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Geography

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What are the aims of teaching geography?

The National Curriculum for England describes the purpose of geography thus:

 

A high-quality geography education should inspire in pupils a curiosity and fascination about the world and its people that will remain with them for the rest of their lives. Teaching should equip pupils with knowledge about diverse places, people, resources and natural and human environments, together with a deep understanding of the Earth’s key physical and human processes. As pupils progress, their growing knowledge about the world should help them to deepen their understanding of the interaction between physical and human processes, and of the formation and use of landscapes and environments. Geographical knowledge, understanding and skills provide the frameworks and approaches that explain how the Earth’s features at different scales are shaped, interconnected and change over time.

 

How is the National Curriculum covered in geography?

Teachers are guided by their knowledge of children’s needs and interest when selecting appropriate subject content and develop this into challenging and relevant topics using their professional skills. Geography is taught both as a standalone subject and through other subject areas, such as maths and English.  We always strive to provide stimulating experiences, ensuring that field trips are part of the geography curriculum wherever possible.  We aim to secure a balanced geography curriculum so that teaching and learning includes both core knowledge (facts, vocabulary, places and names) and a sense of place (emotions, values and opinions).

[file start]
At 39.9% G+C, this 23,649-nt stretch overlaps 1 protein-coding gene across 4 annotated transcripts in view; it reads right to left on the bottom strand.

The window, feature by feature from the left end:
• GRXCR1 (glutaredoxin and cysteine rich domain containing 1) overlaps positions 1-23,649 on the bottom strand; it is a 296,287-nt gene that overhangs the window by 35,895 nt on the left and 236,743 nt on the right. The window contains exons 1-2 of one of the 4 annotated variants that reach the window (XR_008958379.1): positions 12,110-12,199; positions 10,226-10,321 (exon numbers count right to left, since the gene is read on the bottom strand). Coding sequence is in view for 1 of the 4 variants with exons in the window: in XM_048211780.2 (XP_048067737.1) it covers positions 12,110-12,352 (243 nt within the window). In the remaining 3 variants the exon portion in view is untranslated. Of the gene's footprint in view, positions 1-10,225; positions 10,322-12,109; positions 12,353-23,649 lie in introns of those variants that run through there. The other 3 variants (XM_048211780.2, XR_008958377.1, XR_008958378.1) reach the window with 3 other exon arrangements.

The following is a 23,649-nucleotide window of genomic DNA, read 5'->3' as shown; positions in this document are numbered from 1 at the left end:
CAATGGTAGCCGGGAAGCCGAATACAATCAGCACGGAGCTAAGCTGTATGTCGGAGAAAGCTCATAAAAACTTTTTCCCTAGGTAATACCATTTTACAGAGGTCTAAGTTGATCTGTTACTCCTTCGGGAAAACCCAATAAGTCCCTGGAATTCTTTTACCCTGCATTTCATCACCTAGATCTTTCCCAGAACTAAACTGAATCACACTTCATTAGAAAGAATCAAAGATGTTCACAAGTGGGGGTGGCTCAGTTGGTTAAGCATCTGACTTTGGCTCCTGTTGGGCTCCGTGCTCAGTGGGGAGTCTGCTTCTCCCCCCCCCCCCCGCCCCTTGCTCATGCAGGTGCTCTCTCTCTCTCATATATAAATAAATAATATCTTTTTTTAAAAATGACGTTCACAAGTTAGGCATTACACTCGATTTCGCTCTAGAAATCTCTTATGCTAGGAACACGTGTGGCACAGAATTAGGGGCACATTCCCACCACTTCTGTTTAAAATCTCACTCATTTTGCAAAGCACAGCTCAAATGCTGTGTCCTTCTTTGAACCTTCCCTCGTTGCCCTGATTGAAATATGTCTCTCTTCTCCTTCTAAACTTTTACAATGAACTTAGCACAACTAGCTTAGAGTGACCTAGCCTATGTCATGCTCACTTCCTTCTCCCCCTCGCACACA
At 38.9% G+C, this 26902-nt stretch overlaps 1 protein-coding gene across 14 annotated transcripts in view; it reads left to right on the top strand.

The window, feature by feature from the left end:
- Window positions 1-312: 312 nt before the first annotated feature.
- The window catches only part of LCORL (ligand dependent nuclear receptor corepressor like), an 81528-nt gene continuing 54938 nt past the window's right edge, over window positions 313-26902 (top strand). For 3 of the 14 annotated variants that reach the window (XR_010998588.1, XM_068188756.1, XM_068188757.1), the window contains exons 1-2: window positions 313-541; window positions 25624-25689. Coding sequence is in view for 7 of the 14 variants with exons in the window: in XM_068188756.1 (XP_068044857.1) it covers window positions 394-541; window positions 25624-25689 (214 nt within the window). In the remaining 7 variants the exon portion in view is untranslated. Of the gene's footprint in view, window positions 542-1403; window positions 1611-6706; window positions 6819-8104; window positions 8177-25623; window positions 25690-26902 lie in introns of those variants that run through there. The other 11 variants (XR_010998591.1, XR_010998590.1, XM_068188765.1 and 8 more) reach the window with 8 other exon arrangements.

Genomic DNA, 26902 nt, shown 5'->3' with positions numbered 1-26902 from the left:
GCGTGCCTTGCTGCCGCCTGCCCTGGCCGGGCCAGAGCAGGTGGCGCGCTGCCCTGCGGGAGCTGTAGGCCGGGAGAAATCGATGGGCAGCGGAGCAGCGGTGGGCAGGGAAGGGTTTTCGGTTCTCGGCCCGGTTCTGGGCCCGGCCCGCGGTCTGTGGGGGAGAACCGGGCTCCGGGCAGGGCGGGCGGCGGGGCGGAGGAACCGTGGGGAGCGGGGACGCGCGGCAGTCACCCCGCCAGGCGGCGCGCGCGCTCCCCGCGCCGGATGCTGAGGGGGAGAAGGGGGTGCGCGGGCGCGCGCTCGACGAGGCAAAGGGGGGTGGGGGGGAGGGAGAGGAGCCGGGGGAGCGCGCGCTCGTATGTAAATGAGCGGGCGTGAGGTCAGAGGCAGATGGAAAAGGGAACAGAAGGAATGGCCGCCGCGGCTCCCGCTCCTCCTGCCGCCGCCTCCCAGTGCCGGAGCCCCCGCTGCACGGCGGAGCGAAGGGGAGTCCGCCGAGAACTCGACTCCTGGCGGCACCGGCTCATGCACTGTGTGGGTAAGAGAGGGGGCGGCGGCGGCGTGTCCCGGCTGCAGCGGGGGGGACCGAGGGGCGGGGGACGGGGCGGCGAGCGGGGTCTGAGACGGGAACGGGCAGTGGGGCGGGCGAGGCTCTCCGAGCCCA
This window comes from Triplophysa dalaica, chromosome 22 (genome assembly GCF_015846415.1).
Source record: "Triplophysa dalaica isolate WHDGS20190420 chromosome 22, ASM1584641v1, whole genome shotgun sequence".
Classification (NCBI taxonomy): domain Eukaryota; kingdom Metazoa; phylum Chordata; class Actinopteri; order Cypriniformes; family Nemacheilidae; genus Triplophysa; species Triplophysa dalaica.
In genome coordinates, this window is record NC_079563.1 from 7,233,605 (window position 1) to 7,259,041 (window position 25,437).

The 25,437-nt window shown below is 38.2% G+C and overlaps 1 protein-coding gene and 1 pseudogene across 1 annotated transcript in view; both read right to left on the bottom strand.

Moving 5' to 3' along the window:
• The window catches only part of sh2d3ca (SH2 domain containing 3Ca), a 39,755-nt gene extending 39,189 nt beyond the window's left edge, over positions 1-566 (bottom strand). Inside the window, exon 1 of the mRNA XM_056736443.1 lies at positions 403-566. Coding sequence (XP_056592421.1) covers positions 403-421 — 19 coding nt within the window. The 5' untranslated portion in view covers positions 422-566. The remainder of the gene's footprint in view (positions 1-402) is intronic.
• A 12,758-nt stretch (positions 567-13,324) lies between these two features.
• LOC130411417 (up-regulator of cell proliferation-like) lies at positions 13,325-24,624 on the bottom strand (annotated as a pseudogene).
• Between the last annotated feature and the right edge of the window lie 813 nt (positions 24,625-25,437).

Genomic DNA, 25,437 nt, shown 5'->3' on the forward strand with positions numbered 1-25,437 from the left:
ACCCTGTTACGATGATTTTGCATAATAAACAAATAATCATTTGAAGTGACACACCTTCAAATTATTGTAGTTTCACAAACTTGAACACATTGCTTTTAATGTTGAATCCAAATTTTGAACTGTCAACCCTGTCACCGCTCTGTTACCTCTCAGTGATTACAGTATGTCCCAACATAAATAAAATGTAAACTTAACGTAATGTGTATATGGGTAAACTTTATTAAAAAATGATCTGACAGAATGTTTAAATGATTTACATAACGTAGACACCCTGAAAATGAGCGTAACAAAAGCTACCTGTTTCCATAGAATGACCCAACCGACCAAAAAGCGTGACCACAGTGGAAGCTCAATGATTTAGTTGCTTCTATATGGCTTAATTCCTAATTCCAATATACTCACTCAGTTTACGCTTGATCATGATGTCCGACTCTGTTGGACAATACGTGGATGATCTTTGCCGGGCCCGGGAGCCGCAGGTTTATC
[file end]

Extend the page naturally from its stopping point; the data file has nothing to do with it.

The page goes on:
What skills are covered during lessons?

At Bramley St. Peter’s we aim to engage our pupils as they learn skills through carefully planned topics that are creative and well-integrated into the wider curriculum.  Children will be taught to gather, use and communicate data, especially through fieldwork. They will learn how to interpret maps, diagrams, globes, aerial photographs and Geographical Information Systems (GIS).  Furthermore they will learn how to communicate geographical information in a variety of ways, including through maps, numerical and quantitative skills and writing at length.

 

How is progression achieved?

We have a long term plan that details the skill progression expected across the year groups, so that pupils’ geographical thinking is developed in a systematic manner.  In addition progression is achieved by:

  • increasing breadth of study, wider range of scales studied, greater complexity of phenomena studied.
  • increasing use made of generalised knowledge and abstract ideas. 
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